Minh-Ha T. Pham, "Why We Can't Have Nice Things: Social Media's Influence on Fashion, Ethics, and Property" (Duke UP, 2022)
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In 2016, social media users in Thailand called out the Paris-based luxury fashion house Balenciaga for copying the popular Thai “rainbow bag,” using Balenciaga’s hashtags to circulate memes revealing the source of the bags’ design.
In Why We Can't Have Nice Things: Social Media's Influence on Fashion, Ethics, and Property (Duke UP, 2022), Minh-Ha T. Pham examines the way social media users monitor the fashion market for the appearance of knockoff fashion, design theft, and plagiarism. Tracing the history of fashion antipiracy efforts back to the 1930s, she foregrounds the work of policing that has been tacitly outsourced to social media. Despite the social media concern for ethical fashion and consumption and the good intentions behind design policing, Pham shows that it has ironically deepened forms of social and market inequality, as it relies on and reinforces racist and colonial norms and ideas about what constitutes copying and what counts as creativity. These struggles over ethical fashion and intellectual property, Pham demonstrates, constitute deeper struggles over the colonial legacies of cultural property in digital and global economies.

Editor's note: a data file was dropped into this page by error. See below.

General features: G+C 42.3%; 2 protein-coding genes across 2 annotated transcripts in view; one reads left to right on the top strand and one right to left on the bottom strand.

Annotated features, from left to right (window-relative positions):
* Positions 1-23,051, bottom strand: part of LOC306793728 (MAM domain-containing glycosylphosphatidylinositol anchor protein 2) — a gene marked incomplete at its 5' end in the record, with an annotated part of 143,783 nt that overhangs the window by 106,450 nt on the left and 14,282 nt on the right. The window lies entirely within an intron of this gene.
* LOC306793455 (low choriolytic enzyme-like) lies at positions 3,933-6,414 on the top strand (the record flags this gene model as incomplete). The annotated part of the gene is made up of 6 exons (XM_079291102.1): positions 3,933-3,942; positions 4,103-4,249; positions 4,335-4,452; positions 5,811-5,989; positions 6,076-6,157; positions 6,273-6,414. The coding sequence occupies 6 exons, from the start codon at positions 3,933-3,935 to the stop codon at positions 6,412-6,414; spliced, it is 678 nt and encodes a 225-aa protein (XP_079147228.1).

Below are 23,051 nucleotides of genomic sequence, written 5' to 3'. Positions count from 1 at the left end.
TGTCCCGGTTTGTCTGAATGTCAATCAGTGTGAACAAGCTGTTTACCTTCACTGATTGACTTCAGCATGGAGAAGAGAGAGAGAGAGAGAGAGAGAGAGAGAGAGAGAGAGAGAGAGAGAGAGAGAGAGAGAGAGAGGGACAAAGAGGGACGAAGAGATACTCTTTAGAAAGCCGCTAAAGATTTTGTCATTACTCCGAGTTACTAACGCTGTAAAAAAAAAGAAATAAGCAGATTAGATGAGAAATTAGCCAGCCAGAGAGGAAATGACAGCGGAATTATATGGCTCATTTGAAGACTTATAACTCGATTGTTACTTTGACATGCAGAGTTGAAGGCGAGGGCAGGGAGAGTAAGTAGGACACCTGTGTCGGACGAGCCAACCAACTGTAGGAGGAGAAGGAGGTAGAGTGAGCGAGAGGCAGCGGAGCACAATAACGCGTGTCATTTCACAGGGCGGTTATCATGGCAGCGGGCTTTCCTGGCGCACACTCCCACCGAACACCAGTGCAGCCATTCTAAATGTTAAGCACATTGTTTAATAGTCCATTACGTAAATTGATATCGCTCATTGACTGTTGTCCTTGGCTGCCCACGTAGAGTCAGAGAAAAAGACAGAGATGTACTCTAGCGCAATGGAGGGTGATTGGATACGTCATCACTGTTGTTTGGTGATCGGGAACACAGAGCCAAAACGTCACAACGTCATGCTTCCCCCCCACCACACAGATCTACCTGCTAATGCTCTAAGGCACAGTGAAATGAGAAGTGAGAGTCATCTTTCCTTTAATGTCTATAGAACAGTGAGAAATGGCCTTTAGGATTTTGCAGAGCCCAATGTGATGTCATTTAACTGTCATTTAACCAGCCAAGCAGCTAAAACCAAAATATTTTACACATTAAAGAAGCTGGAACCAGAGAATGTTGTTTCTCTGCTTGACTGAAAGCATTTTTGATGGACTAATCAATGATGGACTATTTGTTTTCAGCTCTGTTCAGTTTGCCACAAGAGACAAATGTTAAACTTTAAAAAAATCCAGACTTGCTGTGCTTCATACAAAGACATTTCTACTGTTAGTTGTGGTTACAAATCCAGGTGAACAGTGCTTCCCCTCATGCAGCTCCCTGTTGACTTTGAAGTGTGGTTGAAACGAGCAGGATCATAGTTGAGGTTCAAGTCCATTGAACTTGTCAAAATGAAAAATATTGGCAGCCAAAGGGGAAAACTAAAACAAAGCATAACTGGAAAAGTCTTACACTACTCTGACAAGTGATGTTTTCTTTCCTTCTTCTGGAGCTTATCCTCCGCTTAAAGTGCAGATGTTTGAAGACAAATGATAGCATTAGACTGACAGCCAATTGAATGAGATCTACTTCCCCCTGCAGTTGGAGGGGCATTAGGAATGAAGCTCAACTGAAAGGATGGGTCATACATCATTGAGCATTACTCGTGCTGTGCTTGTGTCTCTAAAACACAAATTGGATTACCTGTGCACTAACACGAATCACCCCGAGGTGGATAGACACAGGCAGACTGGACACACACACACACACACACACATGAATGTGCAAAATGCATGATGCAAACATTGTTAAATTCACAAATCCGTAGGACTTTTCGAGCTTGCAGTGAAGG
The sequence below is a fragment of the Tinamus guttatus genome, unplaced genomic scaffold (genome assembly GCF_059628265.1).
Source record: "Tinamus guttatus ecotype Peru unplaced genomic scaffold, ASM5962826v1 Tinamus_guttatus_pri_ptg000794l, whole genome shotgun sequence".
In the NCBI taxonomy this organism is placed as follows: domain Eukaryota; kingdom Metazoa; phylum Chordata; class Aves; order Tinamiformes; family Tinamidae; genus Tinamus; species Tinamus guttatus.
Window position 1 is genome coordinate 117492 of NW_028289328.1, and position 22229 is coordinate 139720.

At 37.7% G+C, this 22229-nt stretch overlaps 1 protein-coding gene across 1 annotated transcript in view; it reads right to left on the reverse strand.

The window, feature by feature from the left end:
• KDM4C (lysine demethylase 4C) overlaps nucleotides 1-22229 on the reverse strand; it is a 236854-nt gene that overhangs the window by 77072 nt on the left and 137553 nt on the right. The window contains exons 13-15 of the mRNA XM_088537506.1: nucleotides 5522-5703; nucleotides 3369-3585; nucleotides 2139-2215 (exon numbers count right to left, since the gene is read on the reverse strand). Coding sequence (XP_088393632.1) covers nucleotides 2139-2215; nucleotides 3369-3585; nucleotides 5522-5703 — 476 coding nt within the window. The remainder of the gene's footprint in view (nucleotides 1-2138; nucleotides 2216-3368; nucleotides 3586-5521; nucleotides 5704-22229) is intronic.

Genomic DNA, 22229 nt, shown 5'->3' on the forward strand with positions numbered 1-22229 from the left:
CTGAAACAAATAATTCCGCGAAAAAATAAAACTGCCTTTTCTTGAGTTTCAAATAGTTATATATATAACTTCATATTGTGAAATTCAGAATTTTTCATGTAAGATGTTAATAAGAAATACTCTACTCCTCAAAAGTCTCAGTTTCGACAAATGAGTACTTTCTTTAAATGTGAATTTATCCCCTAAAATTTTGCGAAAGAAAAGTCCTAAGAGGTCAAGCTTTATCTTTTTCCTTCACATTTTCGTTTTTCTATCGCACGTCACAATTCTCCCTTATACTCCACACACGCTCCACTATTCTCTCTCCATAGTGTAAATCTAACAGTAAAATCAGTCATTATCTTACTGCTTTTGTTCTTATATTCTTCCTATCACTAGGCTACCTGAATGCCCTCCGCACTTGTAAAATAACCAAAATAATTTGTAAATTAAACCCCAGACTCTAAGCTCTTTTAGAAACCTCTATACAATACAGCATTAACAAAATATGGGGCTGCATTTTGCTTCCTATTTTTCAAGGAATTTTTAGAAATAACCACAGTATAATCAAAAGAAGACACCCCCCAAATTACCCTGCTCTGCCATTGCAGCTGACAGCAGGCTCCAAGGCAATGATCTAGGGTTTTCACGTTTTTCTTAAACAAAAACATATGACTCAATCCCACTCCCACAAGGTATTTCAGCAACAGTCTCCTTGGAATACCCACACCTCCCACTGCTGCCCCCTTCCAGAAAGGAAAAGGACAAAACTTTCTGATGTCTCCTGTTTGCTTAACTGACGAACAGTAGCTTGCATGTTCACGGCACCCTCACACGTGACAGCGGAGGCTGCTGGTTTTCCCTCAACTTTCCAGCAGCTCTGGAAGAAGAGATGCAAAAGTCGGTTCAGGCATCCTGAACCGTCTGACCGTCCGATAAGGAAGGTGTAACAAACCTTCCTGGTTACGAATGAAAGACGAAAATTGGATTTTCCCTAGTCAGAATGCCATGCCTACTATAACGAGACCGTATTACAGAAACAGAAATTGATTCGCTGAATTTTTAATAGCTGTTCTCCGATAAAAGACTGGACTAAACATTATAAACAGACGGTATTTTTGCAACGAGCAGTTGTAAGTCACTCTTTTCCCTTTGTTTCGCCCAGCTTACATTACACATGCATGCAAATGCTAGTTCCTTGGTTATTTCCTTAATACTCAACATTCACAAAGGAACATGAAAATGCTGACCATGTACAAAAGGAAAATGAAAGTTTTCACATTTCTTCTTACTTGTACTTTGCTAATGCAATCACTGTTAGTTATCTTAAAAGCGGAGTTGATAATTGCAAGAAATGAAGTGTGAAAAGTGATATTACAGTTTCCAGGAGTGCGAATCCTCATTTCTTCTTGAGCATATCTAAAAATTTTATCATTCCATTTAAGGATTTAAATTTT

Lakshita Malik is a doctoral student in the department of Anthropology at the University of Illinois at Chicago. Her work focuses on questions of intimacies, class, gender, and beauty in South Asia.
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